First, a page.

Defects are not free. Somebody makes them and gets paid for making them. -W. Edwards Deming
If the cost of quality is high, looking through the the cost of poor quality is still higher. Companies bear a huge cost of about 9-16 percent of their revenues on problem solving. CoPQ Motorola This is the cost of poor quality, or CoPQ, as it is known. Motorola discovered this in the late 1970s at a huge price. General Electric General Electric has put cost difference between 3 or 4 Sigma and Six Sigma at an astonishing $8-12 billion a year.
Measuring cost of quality Like all things there is a price to pay for quality. total cost can be split into two fundamental areas: a. Non Conformance. Area covers price paid by not having quality systems or a quality product. Examples (1) Rework. Doing job over again because it wasn't right first time. (2) Scrap. Throwing away results of your work because it is not up to required standard. (3) Waiting. Time wasted whilst waiting for other people. (4) Down Time. Not being able to do your job because a machine is broken.
Measuring cost of quality b. Conformance. Conformance is an aim of quality assurance. achieved at a price. Examples : (1) Documentation. Writing work instructions, technical instructions and producing paperwork. (2) Training. O the job training, quality training, etc. (3) Auditing. Internal, external & extrinsic. (4) Planning. Prevention, do right thing first time & poka yoke. (5) Inspection. Vehicles, equipment, buildings & people.
Measuring Cost of Quality Determine where to spend Rupees on quality prevention –Pareto Analysis Track costs of quality –change chart of accounts or coding system Develop a quality reporting system
Calculating Lost Profits Profit Lost by Selling Units as Defects Total Defective Units Number of Units Reworked Profit for Good Unit Profit for Defective Unit = Z = (D - Y) (P 1 - P 2 ) X
Calculating Internal Costs of Failure Rework Cost Number of Units Reworked Cost to Rework Defective Unit = X R = (Y)(r)
Calculating External Costs of Failure Cost of Processing Customer Returns Number of Defective Units Returned Cost of a Return = X W = (D r )(w)
Total Failure Cost Profit lost by selling units as defects Rework cost Cost of processing customer returns Cost of warranty work Cost of product recalls Cost of litigation related to products Opportunity cost of lost customers
Calculating the Total Quality Cost T = K + A + F Total Quality Cost Prevention Cost Appraisal Cost Failure Cost = ++
CoPQ fester into the following elements: 1.DIRECT POOR-QUALITY COSTS 2.INDIRECT POOR-QUALITY COSTS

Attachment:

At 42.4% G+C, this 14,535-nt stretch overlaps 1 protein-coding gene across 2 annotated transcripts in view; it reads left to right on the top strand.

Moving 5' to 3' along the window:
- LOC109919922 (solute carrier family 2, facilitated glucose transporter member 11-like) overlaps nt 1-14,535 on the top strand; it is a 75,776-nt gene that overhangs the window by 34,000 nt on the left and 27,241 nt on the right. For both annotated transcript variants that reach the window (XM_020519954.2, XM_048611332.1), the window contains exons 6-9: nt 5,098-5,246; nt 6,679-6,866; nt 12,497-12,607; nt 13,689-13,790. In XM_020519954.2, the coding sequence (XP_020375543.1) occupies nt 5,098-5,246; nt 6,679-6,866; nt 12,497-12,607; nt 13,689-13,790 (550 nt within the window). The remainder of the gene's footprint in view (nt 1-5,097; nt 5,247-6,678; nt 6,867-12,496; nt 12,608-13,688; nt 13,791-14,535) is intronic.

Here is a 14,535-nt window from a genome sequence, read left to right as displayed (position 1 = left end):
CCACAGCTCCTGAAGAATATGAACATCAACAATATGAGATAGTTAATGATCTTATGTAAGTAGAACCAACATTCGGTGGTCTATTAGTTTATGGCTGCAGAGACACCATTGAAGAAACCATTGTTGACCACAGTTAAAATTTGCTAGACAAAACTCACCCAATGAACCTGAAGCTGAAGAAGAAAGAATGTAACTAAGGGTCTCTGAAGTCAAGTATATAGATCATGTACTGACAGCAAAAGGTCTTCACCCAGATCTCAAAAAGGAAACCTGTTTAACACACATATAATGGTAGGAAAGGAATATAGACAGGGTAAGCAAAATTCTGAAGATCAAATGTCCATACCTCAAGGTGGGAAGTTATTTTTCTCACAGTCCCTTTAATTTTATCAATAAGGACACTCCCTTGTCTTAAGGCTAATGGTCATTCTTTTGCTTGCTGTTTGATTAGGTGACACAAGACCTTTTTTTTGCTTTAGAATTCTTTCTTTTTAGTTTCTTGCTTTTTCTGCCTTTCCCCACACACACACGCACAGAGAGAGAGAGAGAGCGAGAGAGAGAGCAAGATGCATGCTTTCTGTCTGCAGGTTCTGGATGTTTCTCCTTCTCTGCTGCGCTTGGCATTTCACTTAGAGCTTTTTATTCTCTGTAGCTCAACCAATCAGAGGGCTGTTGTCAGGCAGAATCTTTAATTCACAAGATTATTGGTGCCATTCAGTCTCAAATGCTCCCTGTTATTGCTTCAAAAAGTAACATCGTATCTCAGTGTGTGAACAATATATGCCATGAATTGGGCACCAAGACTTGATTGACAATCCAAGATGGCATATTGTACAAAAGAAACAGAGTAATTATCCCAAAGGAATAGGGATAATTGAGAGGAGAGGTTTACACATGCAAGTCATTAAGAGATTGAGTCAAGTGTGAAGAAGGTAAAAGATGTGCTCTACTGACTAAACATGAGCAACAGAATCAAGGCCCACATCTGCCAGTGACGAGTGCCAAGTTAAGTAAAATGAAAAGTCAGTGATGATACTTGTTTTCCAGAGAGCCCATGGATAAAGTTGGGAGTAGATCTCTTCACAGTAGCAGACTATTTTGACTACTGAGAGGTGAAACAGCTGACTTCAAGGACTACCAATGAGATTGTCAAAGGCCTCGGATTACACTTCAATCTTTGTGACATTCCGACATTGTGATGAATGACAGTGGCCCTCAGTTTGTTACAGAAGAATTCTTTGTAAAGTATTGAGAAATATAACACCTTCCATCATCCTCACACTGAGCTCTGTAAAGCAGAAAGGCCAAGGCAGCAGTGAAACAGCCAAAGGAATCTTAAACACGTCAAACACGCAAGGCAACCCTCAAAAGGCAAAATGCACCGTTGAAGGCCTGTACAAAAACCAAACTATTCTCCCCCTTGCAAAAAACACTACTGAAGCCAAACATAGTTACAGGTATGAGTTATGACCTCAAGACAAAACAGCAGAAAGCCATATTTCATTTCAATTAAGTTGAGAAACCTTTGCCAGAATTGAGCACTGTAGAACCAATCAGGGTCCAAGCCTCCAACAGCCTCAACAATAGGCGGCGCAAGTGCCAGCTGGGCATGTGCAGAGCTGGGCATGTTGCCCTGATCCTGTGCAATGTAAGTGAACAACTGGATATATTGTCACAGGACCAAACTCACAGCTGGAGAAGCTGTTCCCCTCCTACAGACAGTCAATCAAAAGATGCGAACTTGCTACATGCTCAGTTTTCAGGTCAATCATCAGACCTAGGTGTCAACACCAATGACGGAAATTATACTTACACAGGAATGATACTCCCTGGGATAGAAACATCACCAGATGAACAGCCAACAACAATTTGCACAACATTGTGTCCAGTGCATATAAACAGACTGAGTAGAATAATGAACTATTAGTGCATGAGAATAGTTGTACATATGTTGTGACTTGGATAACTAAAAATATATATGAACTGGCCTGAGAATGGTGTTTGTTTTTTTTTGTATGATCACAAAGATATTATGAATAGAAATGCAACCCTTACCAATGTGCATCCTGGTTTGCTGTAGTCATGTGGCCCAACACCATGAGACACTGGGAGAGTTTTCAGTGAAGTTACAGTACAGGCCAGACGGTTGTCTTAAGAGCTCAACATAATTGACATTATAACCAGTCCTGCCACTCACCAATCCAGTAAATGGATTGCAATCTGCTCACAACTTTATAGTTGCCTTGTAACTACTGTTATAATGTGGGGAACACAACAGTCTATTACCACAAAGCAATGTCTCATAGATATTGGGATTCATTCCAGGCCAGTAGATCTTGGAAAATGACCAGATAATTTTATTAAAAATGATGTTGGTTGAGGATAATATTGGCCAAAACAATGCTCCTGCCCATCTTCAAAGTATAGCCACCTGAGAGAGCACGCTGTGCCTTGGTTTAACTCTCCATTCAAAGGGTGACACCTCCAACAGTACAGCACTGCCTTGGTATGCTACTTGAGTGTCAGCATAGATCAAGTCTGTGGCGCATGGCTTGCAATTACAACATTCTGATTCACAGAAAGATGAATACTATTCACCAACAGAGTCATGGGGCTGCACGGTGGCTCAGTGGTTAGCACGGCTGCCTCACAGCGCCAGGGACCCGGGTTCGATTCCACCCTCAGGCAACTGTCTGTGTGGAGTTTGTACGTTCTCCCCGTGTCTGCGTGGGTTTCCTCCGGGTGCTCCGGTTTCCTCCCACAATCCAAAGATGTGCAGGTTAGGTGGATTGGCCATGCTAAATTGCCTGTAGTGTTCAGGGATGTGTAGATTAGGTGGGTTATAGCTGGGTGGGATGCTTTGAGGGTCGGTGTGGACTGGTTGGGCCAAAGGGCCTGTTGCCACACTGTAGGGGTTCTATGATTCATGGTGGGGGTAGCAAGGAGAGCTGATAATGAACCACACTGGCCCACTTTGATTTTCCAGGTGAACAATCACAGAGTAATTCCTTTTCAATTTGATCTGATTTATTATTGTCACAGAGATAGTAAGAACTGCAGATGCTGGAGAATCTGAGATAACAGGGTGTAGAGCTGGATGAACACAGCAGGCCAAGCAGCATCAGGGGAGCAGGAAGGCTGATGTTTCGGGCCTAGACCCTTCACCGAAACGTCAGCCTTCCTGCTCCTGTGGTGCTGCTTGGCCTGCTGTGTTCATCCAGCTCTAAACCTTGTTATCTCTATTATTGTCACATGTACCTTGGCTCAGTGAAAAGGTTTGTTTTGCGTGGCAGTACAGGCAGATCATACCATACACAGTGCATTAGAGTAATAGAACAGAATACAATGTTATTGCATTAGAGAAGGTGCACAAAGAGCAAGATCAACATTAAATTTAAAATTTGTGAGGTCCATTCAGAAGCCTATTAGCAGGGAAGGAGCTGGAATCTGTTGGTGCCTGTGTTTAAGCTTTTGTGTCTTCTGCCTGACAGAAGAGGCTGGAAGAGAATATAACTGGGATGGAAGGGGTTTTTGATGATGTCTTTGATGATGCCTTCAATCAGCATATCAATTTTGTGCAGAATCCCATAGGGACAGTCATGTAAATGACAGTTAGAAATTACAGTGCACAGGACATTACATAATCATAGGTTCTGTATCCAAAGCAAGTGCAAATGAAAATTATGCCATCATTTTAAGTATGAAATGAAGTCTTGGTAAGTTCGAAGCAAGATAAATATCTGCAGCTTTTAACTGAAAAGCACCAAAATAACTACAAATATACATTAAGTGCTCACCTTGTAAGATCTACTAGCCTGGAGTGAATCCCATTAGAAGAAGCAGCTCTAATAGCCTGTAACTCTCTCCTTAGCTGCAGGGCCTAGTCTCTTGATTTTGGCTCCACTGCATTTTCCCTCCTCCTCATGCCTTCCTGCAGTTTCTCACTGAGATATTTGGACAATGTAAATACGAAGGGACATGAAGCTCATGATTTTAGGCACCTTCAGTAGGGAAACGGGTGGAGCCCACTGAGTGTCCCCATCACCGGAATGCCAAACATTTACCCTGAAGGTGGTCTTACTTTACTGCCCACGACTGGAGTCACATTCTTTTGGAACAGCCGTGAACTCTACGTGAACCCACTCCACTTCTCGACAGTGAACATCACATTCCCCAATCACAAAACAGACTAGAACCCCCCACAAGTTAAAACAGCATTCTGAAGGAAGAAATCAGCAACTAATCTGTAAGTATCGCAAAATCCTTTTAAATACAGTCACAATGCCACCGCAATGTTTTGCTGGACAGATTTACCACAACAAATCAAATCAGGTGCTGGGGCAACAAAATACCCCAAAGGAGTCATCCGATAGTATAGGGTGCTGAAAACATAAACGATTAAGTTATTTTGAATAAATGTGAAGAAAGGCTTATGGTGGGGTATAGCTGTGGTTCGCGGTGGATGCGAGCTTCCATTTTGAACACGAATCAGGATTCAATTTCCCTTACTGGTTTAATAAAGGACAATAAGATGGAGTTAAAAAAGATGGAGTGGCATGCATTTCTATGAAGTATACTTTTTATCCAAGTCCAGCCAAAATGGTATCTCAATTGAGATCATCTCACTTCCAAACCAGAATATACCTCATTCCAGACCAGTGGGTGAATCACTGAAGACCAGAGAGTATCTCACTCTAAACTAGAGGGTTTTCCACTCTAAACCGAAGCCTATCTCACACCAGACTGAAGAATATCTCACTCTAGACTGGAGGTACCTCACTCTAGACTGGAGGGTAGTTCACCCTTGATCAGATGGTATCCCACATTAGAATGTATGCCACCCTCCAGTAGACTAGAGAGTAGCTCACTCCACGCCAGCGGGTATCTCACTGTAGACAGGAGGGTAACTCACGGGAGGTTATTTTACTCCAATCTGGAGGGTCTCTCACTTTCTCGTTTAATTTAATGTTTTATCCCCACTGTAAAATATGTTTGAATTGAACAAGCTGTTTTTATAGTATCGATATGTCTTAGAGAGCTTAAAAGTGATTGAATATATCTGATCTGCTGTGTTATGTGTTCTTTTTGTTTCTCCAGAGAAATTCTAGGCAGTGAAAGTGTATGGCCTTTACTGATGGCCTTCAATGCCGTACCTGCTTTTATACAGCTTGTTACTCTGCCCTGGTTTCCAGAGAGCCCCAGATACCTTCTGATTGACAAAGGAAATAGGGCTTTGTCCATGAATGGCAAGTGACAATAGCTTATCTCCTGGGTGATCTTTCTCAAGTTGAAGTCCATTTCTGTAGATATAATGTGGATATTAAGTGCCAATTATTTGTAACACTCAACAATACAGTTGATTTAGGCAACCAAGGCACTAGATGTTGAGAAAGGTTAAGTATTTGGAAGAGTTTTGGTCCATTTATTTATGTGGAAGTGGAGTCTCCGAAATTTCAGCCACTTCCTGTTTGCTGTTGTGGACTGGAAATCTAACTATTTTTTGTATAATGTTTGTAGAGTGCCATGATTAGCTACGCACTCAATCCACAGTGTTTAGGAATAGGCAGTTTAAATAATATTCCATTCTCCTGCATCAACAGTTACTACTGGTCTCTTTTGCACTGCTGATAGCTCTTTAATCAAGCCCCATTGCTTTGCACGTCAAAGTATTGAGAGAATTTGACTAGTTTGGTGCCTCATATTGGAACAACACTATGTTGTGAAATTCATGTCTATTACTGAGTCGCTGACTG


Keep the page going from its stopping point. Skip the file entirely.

Controllable poor-quality cost (directly controllable costs to ensure that only acceptable products and services reach the customer) –Prevention cost –Appraisal cost Resultant poor-quality cost (costs incurred because unacceptable products and services were delivered to the customer, resulting from earlier decisions about how much to invest in controllable COPQ) –Internal error cost (Cost for defects found by the customer) –External error cost (Cost for defects found by R&D or Manufacturing) Equipment poor-quality cost (costs to invest in equipment to measure, accept, or control a product or service. It is treated separately from controllable costs to accommodate the effects of depreciation)
Prevention Cost: Cost for initiatives to improve processes: –Use techniques to better understand requirements –Employ programs to reduce design defects –Implement tools to reduce manufacturing defects –Institute quality improvement programs Appraisal Cost: Costs for checking defects including : –Review of system specifications (R&D), –Review & inspection during manufacturing processes, –Review of quality records, and –Audits
Internal Error Cost: Cost for defects found by R&D or Manufacturing: –Unclear requirements –Improper design and implementation –Incorrect test documentation –Incoming inspection defects –In-process testing defects –Final acceptance testing defects –Rework External Error Cost: Costs for defects found by the customer: –Reports of corrections and removals, –Field service corrections, –Field service bulletins, and –Software patches.
Cost for Appraisal Costs for checking defects including: Review of system specifications (R&D), Review & inspection during manufacturing processes, Review of quality records, and Audits
Cost for Preventive Action Cost for initiatives to improve processes: Use techniques to better understand requirements Employ programs to reduce design defects Implement tools to reduce manufacturing defects Institute quality improvement programs
Indirect COPQ is difficult to measure because it is a delayed result of time, effort, and financial costs incurred by the customer. These customer costs add up to lost sales and therefore do not appear in the company's ledger. Customer-incurred cost Customer-dissatisfaction cost Loss-of-reputation cost
WHITE COLLAR C oPQ -Harrington noted that expanding cost analyses to management and clerical workers could also make a significant dent in waste. He defined the following costs by functional area:
Functional areaControllable COPQResultant COPQ Controller COPQ Timecard reviews Capital equipment reviews Invoicing reviews Billing errors Incorrect accounting entries Payroll errors Software COPQ Design reviews Code reviews Crashes Deadlocks Incorrect outputs Plant administration COPQ Security Facility inspection and testing Machine maintenance training Disclosure of trade secrets Facilities redesign Overstaffing/understaffing Equipment downtime/idle time Purchasing COPQ Vendor reviews Periodic vendor surveys Follow-up on delivery dates Strike built-in costs Line-down cost Excessive inventory due to suppliers Premium freight cost